Q: What's a typical workday for you?

A: My day begins at 7 a.m. with quality control procedures for the "hot lab." I check in all the radioactive material, and document type and quantity in the computer system. I then begin the quality control procedures on the nuclear medicine gamma cameras, making sure that they are within proper calibration and working correctly. Next, I begin checking and coordinate the studies on the daily schedule. It's important to coordinate studies because some patients need to return 30 minutes after injection while others may need to come back three hours after injection for their images. During the remaining day, I prepare and administer radioactive material, perform patient imaging procedures, do computer processing and image enhancement, provide images, data analysis and patient information to the radiologist for diagnostic interpretation.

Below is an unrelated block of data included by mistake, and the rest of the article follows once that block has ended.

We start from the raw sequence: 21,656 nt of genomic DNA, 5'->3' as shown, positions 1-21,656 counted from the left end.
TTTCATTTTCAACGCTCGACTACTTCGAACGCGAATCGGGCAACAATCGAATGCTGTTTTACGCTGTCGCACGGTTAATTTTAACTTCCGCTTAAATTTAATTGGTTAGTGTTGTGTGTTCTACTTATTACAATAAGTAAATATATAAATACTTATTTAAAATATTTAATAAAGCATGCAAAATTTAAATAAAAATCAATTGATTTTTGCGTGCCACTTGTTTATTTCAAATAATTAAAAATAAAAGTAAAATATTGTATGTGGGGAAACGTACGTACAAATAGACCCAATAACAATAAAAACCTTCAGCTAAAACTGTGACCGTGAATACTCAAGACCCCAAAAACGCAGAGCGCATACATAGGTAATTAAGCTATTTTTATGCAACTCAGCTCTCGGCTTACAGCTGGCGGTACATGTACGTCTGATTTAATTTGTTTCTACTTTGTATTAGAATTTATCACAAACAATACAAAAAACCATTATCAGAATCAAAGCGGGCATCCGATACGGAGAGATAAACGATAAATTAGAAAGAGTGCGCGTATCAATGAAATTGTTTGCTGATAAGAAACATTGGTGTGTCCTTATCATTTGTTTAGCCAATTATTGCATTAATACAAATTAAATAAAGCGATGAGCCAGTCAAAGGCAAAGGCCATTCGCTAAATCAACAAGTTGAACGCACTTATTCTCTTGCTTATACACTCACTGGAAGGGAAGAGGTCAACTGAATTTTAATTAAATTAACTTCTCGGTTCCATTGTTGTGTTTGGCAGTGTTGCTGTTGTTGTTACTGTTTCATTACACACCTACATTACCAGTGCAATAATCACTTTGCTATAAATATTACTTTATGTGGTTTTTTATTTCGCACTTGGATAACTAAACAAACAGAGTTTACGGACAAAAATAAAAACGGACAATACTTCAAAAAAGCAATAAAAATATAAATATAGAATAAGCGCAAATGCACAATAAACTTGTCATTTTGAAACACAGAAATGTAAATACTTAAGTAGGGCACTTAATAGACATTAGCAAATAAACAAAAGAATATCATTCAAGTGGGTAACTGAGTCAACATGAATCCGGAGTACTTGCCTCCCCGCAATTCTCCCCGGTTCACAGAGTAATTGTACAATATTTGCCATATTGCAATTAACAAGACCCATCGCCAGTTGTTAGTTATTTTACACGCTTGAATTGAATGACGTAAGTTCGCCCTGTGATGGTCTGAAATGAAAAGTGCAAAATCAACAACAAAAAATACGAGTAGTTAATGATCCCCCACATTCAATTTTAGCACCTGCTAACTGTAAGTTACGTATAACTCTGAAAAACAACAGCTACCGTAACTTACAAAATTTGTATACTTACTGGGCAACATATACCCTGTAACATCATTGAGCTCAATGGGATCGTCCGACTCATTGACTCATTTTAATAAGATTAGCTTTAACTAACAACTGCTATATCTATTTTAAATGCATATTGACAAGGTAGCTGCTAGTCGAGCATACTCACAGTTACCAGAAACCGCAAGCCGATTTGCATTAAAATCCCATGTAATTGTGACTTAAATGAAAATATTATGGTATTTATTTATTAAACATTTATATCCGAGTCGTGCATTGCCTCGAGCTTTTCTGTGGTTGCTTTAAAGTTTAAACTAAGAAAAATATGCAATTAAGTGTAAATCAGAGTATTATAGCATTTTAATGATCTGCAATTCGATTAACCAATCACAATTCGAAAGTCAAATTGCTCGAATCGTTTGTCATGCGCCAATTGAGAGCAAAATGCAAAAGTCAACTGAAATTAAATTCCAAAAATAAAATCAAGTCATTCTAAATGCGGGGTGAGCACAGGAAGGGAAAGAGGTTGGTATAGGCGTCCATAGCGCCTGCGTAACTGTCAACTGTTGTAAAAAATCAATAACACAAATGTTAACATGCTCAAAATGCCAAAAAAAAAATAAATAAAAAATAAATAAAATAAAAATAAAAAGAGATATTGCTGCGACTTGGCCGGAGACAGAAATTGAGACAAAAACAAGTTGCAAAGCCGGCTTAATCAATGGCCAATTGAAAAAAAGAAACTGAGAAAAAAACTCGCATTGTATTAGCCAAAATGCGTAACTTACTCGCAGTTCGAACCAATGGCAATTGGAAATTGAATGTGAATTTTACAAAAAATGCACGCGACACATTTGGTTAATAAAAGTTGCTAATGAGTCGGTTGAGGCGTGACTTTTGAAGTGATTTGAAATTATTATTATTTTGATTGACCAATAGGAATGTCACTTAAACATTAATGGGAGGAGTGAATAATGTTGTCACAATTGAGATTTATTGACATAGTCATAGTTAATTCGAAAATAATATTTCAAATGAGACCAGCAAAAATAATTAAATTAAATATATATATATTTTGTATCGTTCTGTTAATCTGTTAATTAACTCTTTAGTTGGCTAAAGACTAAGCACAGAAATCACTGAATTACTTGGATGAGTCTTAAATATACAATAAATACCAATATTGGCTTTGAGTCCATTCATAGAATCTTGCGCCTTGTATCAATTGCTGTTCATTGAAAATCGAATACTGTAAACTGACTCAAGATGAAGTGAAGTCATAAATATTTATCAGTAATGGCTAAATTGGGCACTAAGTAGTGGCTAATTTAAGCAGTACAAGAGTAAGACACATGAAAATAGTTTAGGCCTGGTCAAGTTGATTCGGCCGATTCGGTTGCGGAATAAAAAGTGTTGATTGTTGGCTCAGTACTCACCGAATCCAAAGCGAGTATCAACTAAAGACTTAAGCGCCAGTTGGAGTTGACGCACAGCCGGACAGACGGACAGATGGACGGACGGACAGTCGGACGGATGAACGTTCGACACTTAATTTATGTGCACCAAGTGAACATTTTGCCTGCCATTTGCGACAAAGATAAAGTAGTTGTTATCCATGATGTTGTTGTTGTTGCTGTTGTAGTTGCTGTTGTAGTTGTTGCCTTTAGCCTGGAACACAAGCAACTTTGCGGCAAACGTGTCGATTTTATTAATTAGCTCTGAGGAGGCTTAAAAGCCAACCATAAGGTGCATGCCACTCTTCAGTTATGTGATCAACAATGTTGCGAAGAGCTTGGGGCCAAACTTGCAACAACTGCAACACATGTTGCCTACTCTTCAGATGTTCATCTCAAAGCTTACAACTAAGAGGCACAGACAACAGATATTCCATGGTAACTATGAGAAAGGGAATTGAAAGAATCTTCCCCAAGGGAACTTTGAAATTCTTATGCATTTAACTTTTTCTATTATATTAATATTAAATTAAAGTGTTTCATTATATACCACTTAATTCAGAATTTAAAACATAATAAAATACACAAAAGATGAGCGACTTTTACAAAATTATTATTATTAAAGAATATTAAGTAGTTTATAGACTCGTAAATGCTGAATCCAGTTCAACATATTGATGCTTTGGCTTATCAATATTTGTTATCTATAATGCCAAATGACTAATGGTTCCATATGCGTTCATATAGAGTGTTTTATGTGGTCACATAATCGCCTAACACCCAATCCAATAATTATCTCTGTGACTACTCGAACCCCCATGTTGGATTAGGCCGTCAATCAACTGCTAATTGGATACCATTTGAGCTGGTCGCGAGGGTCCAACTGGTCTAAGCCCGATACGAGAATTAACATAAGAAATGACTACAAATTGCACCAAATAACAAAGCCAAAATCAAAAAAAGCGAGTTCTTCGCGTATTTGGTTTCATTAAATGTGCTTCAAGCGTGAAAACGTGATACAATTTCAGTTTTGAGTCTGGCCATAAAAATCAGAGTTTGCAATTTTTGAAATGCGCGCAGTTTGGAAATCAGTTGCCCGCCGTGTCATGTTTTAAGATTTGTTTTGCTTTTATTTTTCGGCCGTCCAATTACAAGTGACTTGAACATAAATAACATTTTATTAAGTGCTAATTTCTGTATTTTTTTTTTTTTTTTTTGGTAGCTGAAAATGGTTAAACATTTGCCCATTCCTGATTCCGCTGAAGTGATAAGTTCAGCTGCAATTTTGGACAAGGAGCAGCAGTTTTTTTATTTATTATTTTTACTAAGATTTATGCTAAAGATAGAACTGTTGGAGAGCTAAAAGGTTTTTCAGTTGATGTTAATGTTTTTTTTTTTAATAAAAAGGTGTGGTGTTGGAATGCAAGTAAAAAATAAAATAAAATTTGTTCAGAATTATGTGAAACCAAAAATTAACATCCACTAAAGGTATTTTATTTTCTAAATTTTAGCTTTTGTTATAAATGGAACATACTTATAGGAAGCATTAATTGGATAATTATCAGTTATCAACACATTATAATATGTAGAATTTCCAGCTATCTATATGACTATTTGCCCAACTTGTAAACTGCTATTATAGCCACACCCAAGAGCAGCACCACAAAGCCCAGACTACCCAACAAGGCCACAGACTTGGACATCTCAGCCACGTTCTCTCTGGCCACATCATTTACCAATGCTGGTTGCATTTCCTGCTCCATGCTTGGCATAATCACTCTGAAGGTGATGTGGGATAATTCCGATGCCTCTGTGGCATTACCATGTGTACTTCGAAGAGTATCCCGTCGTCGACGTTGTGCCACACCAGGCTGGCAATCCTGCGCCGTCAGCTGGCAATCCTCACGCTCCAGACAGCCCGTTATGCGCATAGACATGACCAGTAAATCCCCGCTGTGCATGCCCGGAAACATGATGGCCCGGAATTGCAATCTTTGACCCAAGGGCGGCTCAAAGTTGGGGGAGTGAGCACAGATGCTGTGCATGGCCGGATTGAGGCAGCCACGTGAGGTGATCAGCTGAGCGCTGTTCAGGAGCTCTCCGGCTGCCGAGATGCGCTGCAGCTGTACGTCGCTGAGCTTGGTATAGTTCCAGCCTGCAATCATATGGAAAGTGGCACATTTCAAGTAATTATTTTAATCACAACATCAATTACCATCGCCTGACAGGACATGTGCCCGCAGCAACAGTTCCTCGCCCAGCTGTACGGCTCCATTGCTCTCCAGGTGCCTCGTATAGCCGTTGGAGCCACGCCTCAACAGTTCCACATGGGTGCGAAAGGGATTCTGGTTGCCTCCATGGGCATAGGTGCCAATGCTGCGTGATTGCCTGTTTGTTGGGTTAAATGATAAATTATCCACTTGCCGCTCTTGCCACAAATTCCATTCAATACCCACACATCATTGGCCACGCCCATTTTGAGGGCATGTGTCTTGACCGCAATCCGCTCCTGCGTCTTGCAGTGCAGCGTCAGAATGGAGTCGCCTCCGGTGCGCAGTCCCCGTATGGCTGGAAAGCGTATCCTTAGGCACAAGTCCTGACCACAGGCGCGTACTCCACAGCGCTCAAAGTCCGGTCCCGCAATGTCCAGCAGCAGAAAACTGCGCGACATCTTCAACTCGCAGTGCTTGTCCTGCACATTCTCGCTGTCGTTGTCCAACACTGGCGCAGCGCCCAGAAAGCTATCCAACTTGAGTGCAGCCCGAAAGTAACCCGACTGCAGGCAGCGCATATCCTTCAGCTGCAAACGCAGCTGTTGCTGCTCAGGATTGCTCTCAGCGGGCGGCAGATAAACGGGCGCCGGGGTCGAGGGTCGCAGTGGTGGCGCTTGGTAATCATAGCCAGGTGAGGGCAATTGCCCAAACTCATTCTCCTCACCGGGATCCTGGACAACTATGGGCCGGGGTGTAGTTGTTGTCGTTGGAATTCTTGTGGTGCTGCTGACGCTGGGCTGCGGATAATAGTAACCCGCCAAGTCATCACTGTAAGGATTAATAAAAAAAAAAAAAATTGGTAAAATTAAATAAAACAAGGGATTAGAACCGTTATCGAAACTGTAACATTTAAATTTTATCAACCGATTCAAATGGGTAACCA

Q: How does your role fit into the bigger healthcare picture?

A: As a nuclear medicine technologist, I get images from the patient and am able to obtain qualitative and quantitative data that assists physicians as they diagnose and treat disease.

Q: Who do you interact with during the course of the day?

A: I work closely with other nuclear medicine technologists, nurses, nuclear medicine physicians and primary care physicians.

Q: Why did you become a nuclear medicine technologist?

A: Healthcare is a growing field and nuclear medicine is a dynamic career involving interpersonal relationships and advanced technology skills.

Q: What do you like about your work?

A: I like interacting with the patient, their family and being involved with their healthcare.